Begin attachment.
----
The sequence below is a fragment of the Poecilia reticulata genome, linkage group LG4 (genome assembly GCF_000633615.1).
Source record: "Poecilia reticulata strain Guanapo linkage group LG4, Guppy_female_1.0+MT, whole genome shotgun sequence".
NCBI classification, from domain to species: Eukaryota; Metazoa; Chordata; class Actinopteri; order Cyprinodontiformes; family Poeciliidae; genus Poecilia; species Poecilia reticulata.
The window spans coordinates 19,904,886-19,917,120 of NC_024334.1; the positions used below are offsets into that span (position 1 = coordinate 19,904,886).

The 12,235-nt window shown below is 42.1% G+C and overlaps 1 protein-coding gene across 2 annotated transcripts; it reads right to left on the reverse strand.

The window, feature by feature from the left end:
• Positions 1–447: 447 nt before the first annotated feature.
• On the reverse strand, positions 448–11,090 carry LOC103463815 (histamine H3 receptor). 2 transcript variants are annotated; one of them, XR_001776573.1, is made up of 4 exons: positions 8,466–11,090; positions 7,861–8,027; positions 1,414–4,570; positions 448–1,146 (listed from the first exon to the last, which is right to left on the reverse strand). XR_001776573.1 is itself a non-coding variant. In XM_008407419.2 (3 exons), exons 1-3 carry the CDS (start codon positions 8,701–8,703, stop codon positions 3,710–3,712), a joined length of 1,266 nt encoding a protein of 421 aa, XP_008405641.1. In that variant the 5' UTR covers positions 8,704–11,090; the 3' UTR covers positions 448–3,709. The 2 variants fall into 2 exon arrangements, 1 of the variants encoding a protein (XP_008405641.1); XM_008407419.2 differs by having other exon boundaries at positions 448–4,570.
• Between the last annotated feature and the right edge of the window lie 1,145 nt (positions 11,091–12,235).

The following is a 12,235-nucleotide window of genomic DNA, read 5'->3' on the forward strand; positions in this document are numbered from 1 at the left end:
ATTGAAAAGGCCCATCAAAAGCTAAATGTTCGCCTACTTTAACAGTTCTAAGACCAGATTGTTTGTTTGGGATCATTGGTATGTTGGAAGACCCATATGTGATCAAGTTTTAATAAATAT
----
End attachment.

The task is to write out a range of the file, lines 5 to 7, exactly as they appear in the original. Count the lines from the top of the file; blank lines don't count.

The 12,235-nt window shown below is 42.1% G+C and overlaps 1 protein-coding gene across 2 annotated transcripts; it reads right to left on the reverse strand.

The window, feature by feature from the left end:
• Positions 1–447: 447 nt before the first annotated feature.